Disappointment comes to Pemberley

OK, so it’s a bit late for a review of Death comes to Pemberley, the BBC’s seasonal offering during that difficult post-Christmas Day TV slump. But hooray for iPlayer as this adaptation of P D James’ sequel to Jane Austen’s Pride and Prejudice (phew!) is a tantalising prospect any time of year. Breeches, bodices and the ultimate fairy on the tree, Mr Darcy – what could possibly go wrong?

Unfortunately, quite a lot.  Yes, the production is sumptuous, period drama porn. Even Lizzie Darcy nee Bennett seems overwhelmed by it all (although how come she only seems to get to wear one dress throughout?), walking the length of the grand dining table laden with perfectly polished silverware, trailing her fingers through the fringe of fragrant, summer flowers. This came after an earlier visit ‘downstairs’ to watch several slickly glistening jellies emerge quivering from their moulds. I’d need a lie down if I was her.

We join Elizabeth and Mr Darcy approaching the dangerous seven year itch  period after their wedding, although both seem blissfully happy. That’s until naughty Lydia and Wickham arrive uninvited at Pemberley and, even ruder, bring the dead body of Captain Denny with them. A murder mystery then ensues,  suspicions and subplots fuelled by the ghost of Mrs Riley, a bastard child and poor Georgiana Darcy having to cope with the attentions of two handsome men be-quiffed with hair styles worthy of any self-respecting boy band.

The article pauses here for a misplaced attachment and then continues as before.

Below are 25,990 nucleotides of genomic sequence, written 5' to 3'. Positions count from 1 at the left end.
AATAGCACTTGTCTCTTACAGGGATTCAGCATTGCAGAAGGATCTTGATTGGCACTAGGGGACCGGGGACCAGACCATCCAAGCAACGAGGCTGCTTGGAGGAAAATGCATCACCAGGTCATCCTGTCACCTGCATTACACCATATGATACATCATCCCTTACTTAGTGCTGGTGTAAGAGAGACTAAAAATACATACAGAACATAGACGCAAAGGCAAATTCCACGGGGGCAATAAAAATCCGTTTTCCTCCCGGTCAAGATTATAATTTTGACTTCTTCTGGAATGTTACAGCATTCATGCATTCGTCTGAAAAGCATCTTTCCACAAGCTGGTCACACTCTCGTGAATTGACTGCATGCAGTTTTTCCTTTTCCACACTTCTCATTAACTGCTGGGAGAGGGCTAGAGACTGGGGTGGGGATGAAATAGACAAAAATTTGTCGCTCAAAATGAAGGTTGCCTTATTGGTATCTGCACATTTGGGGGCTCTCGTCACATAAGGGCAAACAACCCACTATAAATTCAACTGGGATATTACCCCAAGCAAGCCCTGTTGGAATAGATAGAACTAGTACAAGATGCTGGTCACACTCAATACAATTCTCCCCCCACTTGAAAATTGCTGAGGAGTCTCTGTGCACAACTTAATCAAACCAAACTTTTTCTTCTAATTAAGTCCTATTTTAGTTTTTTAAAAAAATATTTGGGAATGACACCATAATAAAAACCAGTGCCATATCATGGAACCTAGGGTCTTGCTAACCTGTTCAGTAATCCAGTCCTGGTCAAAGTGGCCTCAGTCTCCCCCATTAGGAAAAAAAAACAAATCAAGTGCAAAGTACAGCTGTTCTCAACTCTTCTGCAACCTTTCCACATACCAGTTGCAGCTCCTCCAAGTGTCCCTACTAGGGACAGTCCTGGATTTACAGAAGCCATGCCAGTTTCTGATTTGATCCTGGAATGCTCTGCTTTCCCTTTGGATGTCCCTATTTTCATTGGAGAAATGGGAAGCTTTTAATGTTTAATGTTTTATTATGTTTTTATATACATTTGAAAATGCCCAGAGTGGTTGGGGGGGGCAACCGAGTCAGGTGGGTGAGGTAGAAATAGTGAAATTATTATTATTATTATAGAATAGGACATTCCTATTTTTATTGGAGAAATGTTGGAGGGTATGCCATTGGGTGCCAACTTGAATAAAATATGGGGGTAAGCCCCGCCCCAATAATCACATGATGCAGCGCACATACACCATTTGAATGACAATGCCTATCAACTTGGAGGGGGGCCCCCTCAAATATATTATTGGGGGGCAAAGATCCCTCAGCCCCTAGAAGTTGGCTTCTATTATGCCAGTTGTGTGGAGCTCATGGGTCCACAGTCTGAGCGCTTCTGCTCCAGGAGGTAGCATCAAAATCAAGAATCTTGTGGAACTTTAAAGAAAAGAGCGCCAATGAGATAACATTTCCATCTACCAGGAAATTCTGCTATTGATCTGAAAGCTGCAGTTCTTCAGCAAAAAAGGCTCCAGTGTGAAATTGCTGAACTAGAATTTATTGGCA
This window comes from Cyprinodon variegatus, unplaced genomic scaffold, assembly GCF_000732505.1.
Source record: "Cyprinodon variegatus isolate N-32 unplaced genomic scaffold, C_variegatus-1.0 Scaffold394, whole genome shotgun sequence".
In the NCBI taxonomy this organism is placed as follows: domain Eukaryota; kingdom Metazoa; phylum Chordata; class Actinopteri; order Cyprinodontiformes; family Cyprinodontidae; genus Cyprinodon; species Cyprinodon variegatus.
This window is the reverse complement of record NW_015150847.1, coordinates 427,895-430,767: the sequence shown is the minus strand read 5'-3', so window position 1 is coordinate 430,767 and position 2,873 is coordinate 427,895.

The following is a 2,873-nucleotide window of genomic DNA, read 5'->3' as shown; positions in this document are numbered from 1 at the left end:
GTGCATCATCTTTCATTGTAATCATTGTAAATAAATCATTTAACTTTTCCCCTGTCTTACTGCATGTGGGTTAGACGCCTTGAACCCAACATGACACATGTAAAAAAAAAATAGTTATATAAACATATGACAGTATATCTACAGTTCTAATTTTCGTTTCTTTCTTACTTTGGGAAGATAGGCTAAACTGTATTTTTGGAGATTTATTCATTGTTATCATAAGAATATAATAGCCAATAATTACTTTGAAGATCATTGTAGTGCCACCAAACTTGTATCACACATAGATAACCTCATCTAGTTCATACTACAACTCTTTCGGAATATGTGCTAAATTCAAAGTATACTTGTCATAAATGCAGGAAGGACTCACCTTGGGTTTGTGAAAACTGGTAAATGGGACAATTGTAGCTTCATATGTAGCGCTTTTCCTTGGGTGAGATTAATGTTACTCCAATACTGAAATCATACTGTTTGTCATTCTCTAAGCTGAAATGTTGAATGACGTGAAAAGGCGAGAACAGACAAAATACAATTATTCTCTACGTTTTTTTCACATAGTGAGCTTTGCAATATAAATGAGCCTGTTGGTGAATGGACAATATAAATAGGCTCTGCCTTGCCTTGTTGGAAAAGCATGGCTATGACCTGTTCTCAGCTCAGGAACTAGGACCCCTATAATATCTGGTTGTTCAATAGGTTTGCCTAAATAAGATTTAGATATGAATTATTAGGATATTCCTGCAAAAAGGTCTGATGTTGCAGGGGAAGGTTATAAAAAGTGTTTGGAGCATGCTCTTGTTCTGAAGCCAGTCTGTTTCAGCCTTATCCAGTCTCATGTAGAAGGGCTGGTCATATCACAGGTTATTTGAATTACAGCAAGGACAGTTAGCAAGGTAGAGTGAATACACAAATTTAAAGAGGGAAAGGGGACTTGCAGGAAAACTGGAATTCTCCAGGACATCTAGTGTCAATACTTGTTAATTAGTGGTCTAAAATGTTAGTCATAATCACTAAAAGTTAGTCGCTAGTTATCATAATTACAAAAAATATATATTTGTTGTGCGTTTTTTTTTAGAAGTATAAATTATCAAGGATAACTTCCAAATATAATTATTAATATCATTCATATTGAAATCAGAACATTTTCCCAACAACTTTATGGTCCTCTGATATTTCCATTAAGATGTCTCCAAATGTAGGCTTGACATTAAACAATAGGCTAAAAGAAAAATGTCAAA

For this to work I had to be convinced by this new development for two very well-loved characters. I’m afraid I just didn’t buy the Saint Lizzie Darcy, super ‘CSI’ sleuth.  Anna Maxwell Martin is a brilliant actress and did a sterling job but she wasn’t right for this role, and the character itself a leap too far. Matthew Rhys was suitably grumpy and scowling as Darcy but how dare he doubt Lizzie and make her cry! Hasn’t he learnt anything?

On the plus side Trevor Eve is masterfully pompous as magistrate Sir Selwyn Hardcastle and I loved Mrs Reynolds, Pemberley’s power-housekeeper handling every problem with tight-lipped efficiency.

One thing which will stay with me in a very bad way is being made to watch Mr and Mrs Darcy conceive another child. No.

Juliette Towhidi’s adaptation now makes me want to read P D James’ novel to see just how much of a travesty Death comes to Pemberley really is. I can’t believe such an astute writer as James would turn Elizabeth Bennett Darcy into Lizzie Drippy. Regrettably, going by this adaptation, it appears to have happened.  

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